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Android Users - Coming Soon! - Migrating from aCar 4.8 to 5.0

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Old 09-26-2008, 03:48 PM   #31
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Originally Posted by theholycow View Post
That heat-scavenging effect maybe also increases efficiency after warmup -- instead of discarding that heat energy, it's put back into the engine. Additionally, the warmer air may enhance fuel vaporization.

There could also be other factors at work for your high-altitude observations -- for example, the lower pressure air outside the engine would increase pumping losses effectively nullifying the WAI's density advantage. Hills could cause you to drive less efficiently, climate might require the fan to be used a lot, etc
I can almost buy most of these arguments, but not quite... Maybe it's just because I'm coming from a skeptical point of view.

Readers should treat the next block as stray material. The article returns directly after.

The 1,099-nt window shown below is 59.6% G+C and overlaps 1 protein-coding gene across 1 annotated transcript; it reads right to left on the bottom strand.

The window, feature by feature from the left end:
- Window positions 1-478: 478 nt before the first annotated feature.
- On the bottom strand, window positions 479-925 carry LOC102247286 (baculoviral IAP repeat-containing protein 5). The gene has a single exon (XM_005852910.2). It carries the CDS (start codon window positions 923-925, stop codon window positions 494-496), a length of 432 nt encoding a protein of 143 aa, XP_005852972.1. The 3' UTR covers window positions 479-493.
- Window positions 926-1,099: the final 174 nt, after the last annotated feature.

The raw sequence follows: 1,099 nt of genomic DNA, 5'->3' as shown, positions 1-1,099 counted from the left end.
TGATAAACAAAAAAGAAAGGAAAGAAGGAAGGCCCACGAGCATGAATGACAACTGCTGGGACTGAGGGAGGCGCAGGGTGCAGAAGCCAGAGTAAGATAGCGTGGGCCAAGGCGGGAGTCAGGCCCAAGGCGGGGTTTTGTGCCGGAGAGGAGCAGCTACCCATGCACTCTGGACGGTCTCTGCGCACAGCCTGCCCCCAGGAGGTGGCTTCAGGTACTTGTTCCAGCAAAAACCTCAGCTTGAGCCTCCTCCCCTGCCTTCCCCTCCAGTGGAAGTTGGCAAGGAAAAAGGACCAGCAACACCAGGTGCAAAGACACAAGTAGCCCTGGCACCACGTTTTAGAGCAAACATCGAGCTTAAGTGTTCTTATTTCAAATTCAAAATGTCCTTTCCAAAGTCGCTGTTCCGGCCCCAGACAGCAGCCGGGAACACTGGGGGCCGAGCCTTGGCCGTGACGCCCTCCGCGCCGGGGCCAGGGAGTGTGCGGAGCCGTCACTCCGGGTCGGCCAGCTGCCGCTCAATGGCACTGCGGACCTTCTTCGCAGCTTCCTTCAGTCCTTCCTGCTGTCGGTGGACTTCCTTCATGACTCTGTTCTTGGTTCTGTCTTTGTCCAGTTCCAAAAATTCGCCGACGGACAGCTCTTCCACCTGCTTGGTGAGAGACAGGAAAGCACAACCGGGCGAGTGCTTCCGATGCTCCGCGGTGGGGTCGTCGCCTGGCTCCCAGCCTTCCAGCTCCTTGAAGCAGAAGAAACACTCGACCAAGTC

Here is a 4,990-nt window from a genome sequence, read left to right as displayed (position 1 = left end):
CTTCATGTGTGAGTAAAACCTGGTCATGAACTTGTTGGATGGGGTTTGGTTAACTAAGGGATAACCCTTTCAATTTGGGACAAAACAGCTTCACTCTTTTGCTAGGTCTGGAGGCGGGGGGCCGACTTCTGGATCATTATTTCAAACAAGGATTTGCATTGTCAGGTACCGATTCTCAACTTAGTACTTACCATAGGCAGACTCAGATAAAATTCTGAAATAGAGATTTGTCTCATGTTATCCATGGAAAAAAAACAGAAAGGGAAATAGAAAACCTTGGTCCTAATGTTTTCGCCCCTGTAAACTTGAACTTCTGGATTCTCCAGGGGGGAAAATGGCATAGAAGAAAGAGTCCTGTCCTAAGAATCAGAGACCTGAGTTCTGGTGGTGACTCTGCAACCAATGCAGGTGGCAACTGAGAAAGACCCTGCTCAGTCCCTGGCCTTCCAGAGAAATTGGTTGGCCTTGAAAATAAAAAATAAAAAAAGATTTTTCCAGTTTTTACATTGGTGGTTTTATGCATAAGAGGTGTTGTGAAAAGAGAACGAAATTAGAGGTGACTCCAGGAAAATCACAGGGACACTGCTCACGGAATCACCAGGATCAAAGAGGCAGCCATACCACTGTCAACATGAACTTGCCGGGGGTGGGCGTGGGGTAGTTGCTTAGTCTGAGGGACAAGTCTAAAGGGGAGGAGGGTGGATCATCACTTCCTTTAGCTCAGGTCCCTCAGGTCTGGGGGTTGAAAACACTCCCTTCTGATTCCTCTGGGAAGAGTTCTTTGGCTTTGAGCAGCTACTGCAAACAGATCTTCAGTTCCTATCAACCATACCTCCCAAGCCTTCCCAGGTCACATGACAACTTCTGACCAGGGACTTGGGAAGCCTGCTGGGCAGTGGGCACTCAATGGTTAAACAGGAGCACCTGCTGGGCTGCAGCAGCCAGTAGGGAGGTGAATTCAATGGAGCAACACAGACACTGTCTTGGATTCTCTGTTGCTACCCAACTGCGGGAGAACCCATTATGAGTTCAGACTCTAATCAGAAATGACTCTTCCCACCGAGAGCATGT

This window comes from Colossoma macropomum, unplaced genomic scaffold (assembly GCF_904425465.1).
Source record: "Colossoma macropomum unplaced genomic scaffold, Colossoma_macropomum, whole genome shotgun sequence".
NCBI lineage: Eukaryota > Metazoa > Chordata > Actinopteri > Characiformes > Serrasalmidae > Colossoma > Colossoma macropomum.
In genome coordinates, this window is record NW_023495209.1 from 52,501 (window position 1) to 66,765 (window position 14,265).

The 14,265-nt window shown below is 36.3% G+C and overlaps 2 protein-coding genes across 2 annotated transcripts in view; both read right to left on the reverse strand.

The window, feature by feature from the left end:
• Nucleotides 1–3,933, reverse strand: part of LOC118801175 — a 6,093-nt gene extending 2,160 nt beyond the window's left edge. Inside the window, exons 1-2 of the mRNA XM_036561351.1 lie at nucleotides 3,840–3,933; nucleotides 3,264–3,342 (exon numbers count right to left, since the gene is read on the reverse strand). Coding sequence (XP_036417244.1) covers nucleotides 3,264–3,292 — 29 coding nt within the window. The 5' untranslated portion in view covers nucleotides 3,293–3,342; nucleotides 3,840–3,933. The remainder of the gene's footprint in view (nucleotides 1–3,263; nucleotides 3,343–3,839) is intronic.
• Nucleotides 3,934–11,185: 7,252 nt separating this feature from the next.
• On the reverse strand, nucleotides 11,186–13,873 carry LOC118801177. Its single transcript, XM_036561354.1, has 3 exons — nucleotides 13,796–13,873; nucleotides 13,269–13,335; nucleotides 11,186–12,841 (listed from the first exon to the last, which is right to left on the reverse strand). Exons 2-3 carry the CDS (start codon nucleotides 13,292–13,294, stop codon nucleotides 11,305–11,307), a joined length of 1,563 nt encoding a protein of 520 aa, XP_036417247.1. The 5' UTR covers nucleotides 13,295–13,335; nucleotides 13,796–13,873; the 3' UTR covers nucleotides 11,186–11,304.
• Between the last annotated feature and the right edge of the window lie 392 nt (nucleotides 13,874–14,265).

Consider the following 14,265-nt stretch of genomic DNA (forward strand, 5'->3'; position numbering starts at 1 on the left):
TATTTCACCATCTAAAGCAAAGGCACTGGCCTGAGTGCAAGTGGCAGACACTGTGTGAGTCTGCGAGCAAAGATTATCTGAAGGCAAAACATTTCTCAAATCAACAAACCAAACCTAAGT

The heat aiding vaporization probably works in a physics classroom, but this weekend, why don't you go for a drive, then open your hood and put your hand on your intake manifold or the side of your cylinder head when you stop. I'm going to go out on a limb and say those parts will be too hot to touch (the head especially). They add enough heat to the air to vaporize the fuel and then some by the time the fuel hits the back of the valves, and if there is any unvaporized fuel at that point, the valves will be hot enough to finish the job for sure. An extra 30 degrees of IAT isn't going to make or break that equation, especially on an engine with throttle body injection where the fuel has a relatively long time to vaporize before it enters the CC.

Recycling heat energy? The percentage of heat energy in the intake air compared to what the engine producing is probably to infinitesimal to measure.

Lower barometric pressure? Nope, that's a zero sum equation as far as I can tell. Keep in mind that the air pressure is lower on both sides of the engine (intake and exhaust that is), so any differences in the amount of energy necessary to pull the air in would be nullified by the lower amount of energy needed to force the air back out.